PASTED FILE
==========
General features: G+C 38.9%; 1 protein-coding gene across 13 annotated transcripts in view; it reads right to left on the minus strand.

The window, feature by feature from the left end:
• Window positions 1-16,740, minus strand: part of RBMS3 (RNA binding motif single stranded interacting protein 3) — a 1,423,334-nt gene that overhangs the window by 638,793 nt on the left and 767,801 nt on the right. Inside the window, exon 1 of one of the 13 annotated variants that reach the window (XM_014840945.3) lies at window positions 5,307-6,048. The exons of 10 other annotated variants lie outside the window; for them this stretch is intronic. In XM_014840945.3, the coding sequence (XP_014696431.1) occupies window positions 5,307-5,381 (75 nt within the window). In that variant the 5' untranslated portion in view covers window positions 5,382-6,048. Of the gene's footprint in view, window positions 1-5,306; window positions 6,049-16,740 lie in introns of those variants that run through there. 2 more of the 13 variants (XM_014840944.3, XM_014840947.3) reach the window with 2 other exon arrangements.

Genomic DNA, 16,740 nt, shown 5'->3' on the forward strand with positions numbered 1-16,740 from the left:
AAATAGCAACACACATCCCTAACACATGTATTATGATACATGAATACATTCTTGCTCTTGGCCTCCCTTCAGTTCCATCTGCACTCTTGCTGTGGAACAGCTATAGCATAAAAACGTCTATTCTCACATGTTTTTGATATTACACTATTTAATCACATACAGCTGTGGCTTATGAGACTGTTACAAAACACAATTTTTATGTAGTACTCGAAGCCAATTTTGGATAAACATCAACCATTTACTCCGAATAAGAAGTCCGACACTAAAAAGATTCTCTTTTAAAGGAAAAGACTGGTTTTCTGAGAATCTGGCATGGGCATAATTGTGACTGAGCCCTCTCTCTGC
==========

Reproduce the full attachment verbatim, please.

General features: G+C 38.9%; 1 protein-coding gene across 13 annotated transcripts in view; it reads right to left on the minus strand.

The window, feature by feature from the left end:
• Window positions 1-16,740, minus strand: part of RBMS3 (RNA binding motif single stranded interacting protein 3) — a 1,423,334-nt gene that overhangs the window by 638,793 nt on the left and 767,801 nt on the right. Inside the window, exon 1 of one of the 13 annotated variants that reach the window (XM_014840945.3) lies at window positions 5,307-6,048. The exons of 10 other annotated variants lie outside the window; for them this stretch is intronic. In XM_014840945.3, the coding sequence (XP_014696431.1) occupies window positions 5,307-5,381 (75 nt within the window). In that variant the 5' untranslated portion in view covers window positions 5,382-6,048. Of the gene's footprint in view, window positions 1-5,306; window positions 6,049-16,740 lie in introns of those variants that run through there. 2 more of the 13 variants (XM_014840944.3, XM_014840947.3) reach the window with 2 other exon arrangements.

Genomic DNA, 16,740 nt, shown 5'->3' on the forward strand with positions numbered 1-16,740 from the left:
AAATAGCAACACACATCCCTAACACATGTATTATGATACATGAATACATTCTTGCTCTTGGCCTCCCTTCAGTTCCATCTGCACTCTTGCTGTGGAACAGCTATAGCATAAAAACGTCTATTCTCACATGTTTTTGATATTACACTATTTAATCACATACAGCTGTGGCTTATGAGACTGTTACAAAACACAATTTTTATGTAGTACTCGAAGCCAATTTTGGATAAACATCAACCATTTACTCCGAATAAGAAGTCCGACACTAAAAAGATTCTCTTTTAAAGGAAAAGACTGGTTTTCTGAGAATCTGGCATGGGCATAATTGTGACTGAGCCCTCTCTCTGC